C2C Day 52: Boston – 86.7km, 366m (Cum: 5,894km, 29,573m)

We spent approximately half of our final journey into Boston riding on smooth-surfaced, busy bike paths passing through leafy corridors, even discovering a couple of large boulders just begging for an orienteering control to be hung from them:

The trail that we were following was called the Revolution Trail and it was made all too obvious which revolution they were talking about, especially when we arrived in Lexington. We had only a few minutes to pay a call to the Visitors’ Centre outside of which was the very green, Battle Green, where the first shots of the American War of Independence were fired by the British on 19th April 1775.

There was lots to see here but no time to see it in. On we went, passing through, but not pausing at, Cambridge, home to Harvard and the MIT .

We arrived only a little late outside the agreed point of rendezvous, JFK’s birthplace, a relatively modest affair for a man with his background:


Then it was off, all 22 of us travelling the next nine miles in convoy. Despite my expectations that the whole shebang would disintegrate into a disorganised rabble, our cavalcade of cyclists remained largely cohesive. For the first part of the ride, this was because our route coincided with a massive traffic re-organisation scheme resulting in whole sections of  road being shut off to motor vehicles with police cops at every junction. It was like being in a royal procession as we rode unhindered through the traffic cones.

Even when this section ended and we found ourselves amongst the cars once again, we discovered that by assertive cycling, we could run through red lights unimpeded as motorists goggled at the geriatric vision of yellow and orange that reeled before their eyes.

Every now and again, we juddered to a stop at some Boston landmark: Fenway Park, the Red Sox’ stadium:

This quartet were all members of the Red Sox in the forties.

One of them is Dom DiMaggio, the brother of the more celebrated Joe; it may be the man on the right who played wearing glasses. There aren’t many spectacled sportsmen I can think of, ignoring snooker players: Navratilova and Billie Jean King, and Clive Lloyd.

We stopped outside the bar that inspired the TV series Cheers. I don’t think I ever saw a single episode.

The statue of Samuel Adams, revolutionary and signatory of the Declaration of Independence, seemed to have particular significance for Americans as they all queued to be photographed in front of him; the Brits politely declined.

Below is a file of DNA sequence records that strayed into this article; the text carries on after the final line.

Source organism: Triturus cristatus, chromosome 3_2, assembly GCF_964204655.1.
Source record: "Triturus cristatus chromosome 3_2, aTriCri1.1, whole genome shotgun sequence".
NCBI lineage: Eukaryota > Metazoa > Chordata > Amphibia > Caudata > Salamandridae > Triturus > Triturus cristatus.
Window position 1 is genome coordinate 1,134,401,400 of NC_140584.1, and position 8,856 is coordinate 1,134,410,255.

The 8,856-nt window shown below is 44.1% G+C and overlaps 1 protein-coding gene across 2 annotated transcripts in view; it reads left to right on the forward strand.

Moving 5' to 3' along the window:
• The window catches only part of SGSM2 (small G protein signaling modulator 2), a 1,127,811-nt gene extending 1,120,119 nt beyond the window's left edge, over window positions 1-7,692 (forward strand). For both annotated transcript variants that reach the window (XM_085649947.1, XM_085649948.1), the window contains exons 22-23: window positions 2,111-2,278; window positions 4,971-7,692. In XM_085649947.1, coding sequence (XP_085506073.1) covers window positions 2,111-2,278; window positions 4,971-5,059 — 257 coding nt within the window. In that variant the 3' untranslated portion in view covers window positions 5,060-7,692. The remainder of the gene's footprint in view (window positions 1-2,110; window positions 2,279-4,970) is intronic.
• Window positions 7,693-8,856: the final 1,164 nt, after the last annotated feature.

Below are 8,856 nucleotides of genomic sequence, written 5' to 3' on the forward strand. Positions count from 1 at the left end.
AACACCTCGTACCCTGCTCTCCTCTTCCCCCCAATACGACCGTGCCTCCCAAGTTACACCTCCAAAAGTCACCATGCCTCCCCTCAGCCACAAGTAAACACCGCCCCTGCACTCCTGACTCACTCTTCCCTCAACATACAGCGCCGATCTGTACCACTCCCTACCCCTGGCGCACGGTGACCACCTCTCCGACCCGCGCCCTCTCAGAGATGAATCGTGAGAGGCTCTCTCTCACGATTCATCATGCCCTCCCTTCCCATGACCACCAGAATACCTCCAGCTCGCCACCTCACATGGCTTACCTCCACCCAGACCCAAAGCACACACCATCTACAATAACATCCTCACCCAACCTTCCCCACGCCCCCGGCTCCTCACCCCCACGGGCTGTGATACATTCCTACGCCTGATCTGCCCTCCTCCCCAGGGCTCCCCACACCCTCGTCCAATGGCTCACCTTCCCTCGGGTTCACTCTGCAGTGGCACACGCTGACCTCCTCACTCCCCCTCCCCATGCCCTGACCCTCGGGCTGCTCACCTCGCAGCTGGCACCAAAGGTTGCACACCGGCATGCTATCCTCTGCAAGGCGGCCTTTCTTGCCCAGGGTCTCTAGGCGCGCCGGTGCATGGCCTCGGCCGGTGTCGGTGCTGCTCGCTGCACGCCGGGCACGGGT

We walked alongside Faneuil Hall, an historic covered marketplace where people literally gasped and stood open-jawed in amazement that we’d crossed the country on bicycles:

Finally we arrived at the harbour but found the gate to the water locked. An unsuspecting key-holder was propositioned and badgered into allowing us to ‘dip our wheels’ into the Atlantic, the traditional method of signifying the end of a coast to coast:

It only remained for us all to reach our hotel where the champagne was broken open and liberally quaffed:

This was followed shortly after by the official group photo and ones with individuals like ourselves.

We have completed 5,894 kilometres (3,662 miles) and climbed 29,573 metres (97,024 feet) over 52 cycling days, at an average of 113 kilometres (70.4 miles) and 568 metres (1,865 feet) per day.

The feeling now is one of relief. The significance of the achievement will not sink in for several days. Our bodies have propelled us forward for over eight weeks whilst our minds have constantly repeated that we’re crazy. Each day we have launched ourselves on a further journey into the unknown, for all of what we have seen and experienced, Niagara apart, has been a completely fresh adventure. It has been like having a blank page slowly filled each day with new exploits and memories. But the result of this is, not exhaustion, but certainly extreme tiredness, and it is only now that we can really relax.

Did I say relax? Well, not quite yet because we are not due to return to the UK until next Wednesday. When we were preparing for this trip, I knew that we would need some time to recover, but equally, that being in Boston was an opportunity that may not be repeated. Accordingly, we have booked on Friday to take the ferry to the northern tip of Cape Cod. We will cycle once again down the peninsula and across to Falmouth when we will cross to Martha’s Vineyard, looking out for the beach and other places where they filmed ‘Jaws’ (the astute amongst you will have recognised that the tagline ‘This time it’s personal’ is from Jaws 2). We will cycle to Plymouth where the Pilgrim Fathers landed, before catching the train back to Boston.

That will be it for long-distance cycling for a while – but there are rumours of another cross-country trip in 2021, to honour Bill’s ninetieth birthday and possibly the fact that he completed over 95% of this one, only forgoing the steepest climbs. We remain in awe of and salute him.

A few thank yous.

Thanks to Kate for posting the blog and photos when, more often than it should have, the internet failed us.